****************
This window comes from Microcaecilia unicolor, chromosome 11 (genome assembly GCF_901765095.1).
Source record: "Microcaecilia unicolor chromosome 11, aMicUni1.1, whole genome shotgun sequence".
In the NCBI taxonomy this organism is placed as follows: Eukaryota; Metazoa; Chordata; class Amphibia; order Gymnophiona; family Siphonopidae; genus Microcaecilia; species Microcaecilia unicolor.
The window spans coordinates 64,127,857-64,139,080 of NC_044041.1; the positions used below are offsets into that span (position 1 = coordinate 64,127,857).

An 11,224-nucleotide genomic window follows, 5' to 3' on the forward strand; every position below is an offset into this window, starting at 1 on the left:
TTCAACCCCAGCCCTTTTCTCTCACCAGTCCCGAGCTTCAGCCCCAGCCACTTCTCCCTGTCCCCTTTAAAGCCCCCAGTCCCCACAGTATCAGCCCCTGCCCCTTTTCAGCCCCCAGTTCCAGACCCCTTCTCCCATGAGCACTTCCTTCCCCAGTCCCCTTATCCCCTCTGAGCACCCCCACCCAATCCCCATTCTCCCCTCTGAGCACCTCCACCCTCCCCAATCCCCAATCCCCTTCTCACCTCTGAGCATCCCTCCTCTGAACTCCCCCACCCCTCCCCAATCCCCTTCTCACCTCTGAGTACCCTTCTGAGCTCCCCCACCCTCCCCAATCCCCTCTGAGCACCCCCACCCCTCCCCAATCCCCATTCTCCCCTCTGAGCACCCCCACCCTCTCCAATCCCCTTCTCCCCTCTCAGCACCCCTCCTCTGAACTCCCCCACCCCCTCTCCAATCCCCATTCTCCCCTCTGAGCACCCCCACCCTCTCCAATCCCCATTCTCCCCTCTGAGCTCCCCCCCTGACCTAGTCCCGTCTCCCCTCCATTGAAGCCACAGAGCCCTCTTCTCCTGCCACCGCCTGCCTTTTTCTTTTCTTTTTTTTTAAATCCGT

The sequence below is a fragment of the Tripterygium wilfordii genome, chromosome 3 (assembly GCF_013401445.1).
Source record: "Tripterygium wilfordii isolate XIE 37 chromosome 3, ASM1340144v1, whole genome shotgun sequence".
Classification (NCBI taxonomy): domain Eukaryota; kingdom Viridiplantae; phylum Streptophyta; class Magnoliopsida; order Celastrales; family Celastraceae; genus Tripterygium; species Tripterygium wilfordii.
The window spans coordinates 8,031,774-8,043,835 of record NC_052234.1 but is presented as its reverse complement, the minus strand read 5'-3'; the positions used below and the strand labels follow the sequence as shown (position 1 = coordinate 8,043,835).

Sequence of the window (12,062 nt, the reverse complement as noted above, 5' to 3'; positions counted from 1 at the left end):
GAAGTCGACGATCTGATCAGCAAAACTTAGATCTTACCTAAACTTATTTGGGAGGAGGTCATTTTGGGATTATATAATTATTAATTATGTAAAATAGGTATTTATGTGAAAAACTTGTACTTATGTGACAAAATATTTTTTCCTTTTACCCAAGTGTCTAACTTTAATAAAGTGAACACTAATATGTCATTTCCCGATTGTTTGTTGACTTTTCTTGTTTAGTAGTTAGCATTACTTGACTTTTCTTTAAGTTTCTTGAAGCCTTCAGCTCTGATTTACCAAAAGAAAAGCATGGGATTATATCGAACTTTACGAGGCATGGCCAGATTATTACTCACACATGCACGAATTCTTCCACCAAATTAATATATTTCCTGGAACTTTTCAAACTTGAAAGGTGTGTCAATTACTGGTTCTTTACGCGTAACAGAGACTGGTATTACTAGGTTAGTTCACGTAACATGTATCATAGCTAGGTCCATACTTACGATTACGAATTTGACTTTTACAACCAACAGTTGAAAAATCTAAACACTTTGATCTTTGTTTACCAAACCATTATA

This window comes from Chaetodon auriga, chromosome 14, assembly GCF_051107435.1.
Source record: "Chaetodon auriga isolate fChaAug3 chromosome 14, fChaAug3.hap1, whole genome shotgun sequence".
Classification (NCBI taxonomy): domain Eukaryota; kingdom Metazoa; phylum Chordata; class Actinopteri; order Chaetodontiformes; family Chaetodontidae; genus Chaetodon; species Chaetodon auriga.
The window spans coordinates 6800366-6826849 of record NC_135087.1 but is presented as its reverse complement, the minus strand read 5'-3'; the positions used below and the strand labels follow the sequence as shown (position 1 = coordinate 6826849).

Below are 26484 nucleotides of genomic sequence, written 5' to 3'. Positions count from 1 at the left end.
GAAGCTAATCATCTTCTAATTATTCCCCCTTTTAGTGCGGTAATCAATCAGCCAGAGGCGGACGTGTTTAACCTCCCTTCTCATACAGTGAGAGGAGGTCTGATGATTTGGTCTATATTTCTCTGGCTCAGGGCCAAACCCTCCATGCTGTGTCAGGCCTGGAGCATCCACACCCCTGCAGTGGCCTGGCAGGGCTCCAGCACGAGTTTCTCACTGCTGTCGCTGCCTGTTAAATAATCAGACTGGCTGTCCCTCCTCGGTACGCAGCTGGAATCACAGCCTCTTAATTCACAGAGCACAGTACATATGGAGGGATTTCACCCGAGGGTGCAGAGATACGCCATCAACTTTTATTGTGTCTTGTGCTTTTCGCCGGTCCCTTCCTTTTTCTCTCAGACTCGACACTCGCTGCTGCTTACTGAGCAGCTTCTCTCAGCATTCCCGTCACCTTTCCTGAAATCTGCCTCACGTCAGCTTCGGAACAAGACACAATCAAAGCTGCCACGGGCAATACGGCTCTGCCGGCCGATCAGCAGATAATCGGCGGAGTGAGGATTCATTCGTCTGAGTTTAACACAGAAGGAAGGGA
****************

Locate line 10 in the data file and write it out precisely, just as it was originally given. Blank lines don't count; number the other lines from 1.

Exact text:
The window spans coordinates 8,031,774-8,043,835 of record NC_052234.1 but is presented as its reverse complement, the minus strand read 5'-3'; the positions used below and the strand labels follow the sequence as shown (position 1 = coordinate 8,043,835).